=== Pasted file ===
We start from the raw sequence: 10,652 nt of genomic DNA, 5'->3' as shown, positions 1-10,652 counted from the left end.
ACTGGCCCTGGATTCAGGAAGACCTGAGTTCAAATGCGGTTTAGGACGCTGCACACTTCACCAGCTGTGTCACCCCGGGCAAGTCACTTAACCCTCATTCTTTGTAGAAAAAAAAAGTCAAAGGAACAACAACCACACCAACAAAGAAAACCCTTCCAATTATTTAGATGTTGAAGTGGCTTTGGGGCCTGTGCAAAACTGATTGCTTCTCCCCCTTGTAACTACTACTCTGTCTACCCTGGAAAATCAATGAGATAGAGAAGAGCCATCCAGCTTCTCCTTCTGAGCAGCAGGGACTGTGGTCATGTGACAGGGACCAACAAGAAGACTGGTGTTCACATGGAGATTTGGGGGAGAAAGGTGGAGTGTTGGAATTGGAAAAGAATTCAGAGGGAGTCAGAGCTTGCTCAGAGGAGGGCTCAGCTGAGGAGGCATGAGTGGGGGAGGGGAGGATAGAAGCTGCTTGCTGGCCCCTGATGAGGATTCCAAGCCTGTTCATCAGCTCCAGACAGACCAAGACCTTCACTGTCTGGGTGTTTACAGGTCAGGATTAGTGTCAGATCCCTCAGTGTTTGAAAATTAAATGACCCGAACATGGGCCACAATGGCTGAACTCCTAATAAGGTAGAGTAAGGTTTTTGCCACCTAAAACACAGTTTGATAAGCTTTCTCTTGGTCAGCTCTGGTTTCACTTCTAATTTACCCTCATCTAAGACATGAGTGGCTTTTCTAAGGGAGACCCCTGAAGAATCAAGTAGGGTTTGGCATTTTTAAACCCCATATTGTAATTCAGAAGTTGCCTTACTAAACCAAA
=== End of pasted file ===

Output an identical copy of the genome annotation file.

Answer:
We start from the raw sequence: 10,652 nt of genomic DNA, 5'->3' as shown, positions 1-10,652 counted from the left end.
ACTGGCCCTGGATTCAGGAAGACCTGAGTTCAAATGCGGTTTAGGACGCTGCACACTTCACCAGCTGTGTCACCCCGGGCAAGTCACTTAACCCTCATTCTTTGTAGAAAAAAAAAGTCAAAGGAACAACAACCACACCAACAAAGAAAACCCTTCCAATTATTTAGATGTTGAAGTGGCTTTGGGGCCTGTGCAAAACTGATTGCTTCTCCCCCTTGTAACTACTACTCTGTCTACCCTGGAAAATCAATGAGATAGAGAAGAGCCATCCAGCTTCTCCTTCTGAGCAGCAGGGACTGTGGTCATGTGACAGGGACCAACAAGAAGACTGGTGTTCACATGGAGATTTGGGGGAGAAAGGTGGAGTGTTGGAATTGGAAAAGAATTCAGAGGGAGTCAGAGCTTGCTCAGAGGAGGGCTCAGCTGAGGAGGCATGAGTGGGGGAGGGGAGGATAGAAGCTGCTTGCTGGCCCCTGATGAGGATTCCAAGCCTGTTCATCAGCTCCAGACAGACCAAGACCTTCACTGTCTGGGTGTTTACAGGTCAGGATTAGTGTCAGATCCCTCAGTGTTTGAAAATTAAATGACCCGAACATGGGCCACAATGGCTGAACTCCTAATAAGGTAGAGTAAGGTTTTTGCCACCTAAAACACAGTTTGATAAGCTTTCTCTTGGTCAGCTCTGGTTTCACTTCTAATTTACCCTCATCTAAGACATGAGTGGCTTTTCTAAGGGAGACCCCTGAAGAATCAAGTAGGGTTTGGCATTTTTAAACCCCATATTGTAATTCAGAAGTTGCCTTACTAAACCAAA